“O Timothy! Guard what was committed to your trust, avoiding the profane and idle babblings and contradictions of what is falsely called knowledge–” (1 Timothy 6:20).
In the business world, a person who holds a “fiduciary duty” is someone who is responsible to act in the best interests of another. Much like Timothy was instructed to guard what had been committed to his trust, God’s people have also been entrusted with a responsibility to represent the best interests of the God who has given us all we possess.
Consider the emphasis on personal responsibility here in the penultimate verse of 1 Timothy…
“…protect what has been entrusted to you” (NET).
“…guard what God has placed in your care!” (CEV).
“…Keep safe what has been entrusted to you” (CJB).
This should prompt us to ask an important question: what has God entrusted to our care? Some obvious answers to that question might include things like time, money, and/or material possessions. The way we use those resources can often tell a lot about our internal priorities. However, there may be other things that are entrusted to our care that are not so obvious.
For instance, there are intangible assets that include our talents, skills, gifts, and abilities. The New Testament book of 1 Peter touches upon our responsibility to use these assets in a God-honoring manner: “Each one should use whatever gift he has received to serve others, faithfully administering God’s grace in its various forms” (1 Peter 4:10 NIV).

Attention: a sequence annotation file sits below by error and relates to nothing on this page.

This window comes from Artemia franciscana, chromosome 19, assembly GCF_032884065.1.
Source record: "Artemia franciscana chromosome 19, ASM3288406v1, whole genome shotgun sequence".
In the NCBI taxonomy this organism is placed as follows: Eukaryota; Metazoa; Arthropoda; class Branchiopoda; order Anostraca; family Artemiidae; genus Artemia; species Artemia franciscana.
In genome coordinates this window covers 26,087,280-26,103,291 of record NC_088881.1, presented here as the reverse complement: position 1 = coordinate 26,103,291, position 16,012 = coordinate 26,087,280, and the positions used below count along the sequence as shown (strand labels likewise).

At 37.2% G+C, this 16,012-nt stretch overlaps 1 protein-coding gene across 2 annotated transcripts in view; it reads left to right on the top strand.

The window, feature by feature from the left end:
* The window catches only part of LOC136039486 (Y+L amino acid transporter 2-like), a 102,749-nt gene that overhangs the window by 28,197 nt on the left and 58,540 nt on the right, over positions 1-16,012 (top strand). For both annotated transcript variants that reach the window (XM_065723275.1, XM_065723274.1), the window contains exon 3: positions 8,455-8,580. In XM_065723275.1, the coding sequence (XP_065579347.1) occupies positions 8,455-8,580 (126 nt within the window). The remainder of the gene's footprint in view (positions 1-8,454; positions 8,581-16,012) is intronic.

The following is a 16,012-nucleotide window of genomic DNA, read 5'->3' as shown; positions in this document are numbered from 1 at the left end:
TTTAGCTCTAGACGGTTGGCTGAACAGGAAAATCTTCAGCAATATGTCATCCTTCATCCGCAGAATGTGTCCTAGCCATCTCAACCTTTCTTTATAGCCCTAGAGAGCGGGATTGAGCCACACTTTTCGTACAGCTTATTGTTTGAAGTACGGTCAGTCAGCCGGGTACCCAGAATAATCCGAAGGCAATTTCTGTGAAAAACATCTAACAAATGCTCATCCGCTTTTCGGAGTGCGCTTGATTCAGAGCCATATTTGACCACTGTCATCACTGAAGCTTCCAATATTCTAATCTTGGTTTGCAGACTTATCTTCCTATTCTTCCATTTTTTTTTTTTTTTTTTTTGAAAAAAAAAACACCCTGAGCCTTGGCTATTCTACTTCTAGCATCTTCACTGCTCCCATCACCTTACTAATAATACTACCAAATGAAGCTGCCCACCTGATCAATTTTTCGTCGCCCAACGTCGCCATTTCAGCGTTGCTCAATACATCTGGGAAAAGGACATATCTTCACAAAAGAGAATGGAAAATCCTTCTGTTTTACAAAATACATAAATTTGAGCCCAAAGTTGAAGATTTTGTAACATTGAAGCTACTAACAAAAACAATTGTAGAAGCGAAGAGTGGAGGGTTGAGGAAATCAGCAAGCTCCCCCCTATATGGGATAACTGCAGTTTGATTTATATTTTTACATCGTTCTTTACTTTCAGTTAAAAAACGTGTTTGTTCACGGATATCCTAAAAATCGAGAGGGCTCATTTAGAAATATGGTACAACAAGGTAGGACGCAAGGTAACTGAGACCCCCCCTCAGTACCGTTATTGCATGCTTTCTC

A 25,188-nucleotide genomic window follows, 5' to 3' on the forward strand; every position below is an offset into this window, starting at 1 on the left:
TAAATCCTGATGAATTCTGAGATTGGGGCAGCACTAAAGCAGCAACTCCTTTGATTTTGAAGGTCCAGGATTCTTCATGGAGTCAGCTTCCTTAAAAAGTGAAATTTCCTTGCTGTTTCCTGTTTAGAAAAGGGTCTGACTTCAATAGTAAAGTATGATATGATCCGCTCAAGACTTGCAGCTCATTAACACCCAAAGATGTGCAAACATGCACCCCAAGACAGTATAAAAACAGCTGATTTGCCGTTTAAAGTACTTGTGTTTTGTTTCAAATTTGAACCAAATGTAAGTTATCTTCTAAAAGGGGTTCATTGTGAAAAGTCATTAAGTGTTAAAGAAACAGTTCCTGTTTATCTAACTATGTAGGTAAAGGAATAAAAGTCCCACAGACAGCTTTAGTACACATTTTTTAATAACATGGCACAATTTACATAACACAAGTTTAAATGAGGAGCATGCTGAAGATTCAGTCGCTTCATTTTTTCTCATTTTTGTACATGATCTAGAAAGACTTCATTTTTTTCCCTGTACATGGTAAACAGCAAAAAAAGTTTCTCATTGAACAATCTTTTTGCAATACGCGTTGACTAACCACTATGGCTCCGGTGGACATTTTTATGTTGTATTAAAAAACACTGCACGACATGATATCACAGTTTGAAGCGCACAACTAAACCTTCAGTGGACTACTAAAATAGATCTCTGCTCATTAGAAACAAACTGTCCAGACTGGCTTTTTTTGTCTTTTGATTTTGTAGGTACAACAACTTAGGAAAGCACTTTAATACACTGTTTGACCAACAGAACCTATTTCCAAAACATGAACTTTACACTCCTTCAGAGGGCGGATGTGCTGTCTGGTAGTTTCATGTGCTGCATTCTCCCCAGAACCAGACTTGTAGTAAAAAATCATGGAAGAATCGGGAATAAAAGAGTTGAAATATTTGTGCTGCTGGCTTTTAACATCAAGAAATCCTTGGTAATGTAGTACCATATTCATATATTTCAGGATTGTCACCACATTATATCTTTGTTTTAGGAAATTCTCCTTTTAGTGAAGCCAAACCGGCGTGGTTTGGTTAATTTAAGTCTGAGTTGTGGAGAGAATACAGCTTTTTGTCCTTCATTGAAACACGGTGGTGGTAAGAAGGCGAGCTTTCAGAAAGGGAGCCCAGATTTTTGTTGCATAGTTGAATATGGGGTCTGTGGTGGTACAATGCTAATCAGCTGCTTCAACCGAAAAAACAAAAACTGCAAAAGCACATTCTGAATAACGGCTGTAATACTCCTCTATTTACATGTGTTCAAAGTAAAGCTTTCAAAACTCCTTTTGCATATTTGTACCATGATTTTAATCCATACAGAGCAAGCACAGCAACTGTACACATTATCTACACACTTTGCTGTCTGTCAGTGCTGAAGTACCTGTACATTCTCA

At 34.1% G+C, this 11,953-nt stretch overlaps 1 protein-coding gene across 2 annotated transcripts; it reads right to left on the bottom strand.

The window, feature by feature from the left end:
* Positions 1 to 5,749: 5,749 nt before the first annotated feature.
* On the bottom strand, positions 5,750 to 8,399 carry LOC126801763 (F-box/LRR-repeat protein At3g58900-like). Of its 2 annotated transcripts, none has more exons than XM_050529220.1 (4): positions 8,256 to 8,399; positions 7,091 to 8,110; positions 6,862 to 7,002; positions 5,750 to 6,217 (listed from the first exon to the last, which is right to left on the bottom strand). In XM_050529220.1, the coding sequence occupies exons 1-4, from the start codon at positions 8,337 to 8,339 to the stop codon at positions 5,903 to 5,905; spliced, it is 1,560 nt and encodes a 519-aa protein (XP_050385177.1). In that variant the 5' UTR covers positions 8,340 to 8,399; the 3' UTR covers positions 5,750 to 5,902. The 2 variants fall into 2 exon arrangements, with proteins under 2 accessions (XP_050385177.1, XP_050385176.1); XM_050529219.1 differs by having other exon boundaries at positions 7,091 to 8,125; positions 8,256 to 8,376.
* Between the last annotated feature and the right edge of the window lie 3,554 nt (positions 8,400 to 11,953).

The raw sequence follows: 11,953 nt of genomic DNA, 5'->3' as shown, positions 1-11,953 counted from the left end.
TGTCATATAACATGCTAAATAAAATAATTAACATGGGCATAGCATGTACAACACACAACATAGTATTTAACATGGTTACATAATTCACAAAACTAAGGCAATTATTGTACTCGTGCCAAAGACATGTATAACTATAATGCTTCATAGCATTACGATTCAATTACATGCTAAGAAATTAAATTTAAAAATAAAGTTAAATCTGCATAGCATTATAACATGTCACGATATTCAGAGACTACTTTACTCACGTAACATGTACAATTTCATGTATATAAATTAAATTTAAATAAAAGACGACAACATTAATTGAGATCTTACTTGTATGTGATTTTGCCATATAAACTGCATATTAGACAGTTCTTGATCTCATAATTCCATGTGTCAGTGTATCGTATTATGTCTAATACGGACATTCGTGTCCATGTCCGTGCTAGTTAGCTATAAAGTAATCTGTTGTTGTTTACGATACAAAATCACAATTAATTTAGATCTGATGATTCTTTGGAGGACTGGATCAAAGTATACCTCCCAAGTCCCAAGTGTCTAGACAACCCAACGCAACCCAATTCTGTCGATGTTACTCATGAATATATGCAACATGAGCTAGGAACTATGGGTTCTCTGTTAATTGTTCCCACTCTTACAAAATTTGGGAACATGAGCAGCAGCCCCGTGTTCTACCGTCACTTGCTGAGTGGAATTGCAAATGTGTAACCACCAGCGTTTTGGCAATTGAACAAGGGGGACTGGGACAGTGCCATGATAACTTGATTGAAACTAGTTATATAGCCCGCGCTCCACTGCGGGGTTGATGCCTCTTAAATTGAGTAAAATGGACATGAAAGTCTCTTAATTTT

Other examples might include a spouse, a child, a student, a friend, or others who have been entrusted to us. If we view those relationships as investments for eternity, we will be certain to guard them appropriately. While it is true that there are some who may not permit us to invest in their lives, that should not dissuade us from at least attempting to do so.
Thus, this passage should serve to awaken our sense of responsibility. It should also bring Jesus’ Parable of the Talents to our remembrance. That parable relates the account of a servant who was entrusted with a valuable asset but failed to invest it properly. That asset was then taken from him and given to someone who could be trusted to manage it appropriately (see Matthew 25:14-30).
This brings us to Jesus’ closing message from that parable, a conclusion that is both encouraging and sobering…
“…to everyone who has, more will be given, and he will have abundance; but from him who does not have, even what he has will be taken away” (Matthew 25:29).